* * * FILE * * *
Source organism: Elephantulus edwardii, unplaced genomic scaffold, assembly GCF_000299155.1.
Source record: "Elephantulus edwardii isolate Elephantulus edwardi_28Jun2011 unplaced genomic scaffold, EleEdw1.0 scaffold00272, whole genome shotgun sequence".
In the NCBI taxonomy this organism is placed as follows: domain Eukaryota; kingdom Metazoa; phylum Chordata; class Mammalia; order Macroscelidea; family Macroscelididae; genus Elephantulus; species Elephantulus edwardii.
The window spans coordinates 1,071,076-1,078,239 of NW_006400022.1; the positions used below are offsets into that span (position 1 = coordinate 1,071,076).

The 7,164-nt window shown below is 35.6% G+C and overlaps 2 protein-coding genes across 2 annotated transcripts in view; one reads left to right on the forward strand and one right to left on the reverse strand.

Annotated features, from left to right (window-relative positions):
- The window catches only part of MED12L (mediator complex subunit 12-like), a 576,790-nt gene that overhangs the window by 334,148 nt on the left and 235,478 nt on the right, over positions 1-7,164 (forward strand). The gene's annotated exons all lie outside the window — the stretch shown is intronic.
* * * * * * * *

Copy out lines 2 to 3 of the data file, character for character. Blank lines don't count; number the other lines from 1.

Source record: "Elephantulus edwardii isolate Elephantulus edwardi_28Jun2011 unplaced genomic scaffold, EleEdw1.0 scaffold00272, whole genome shotgun sequence".
In the NCBI taxonomy this organism is placed as follows: domain Eukaryota; kingdom Metazoa; phylum Chordata; class Mammalia; order Macroscelidea; family Macroscelididae; genus Elephantulus; species Elephantulus edwardii.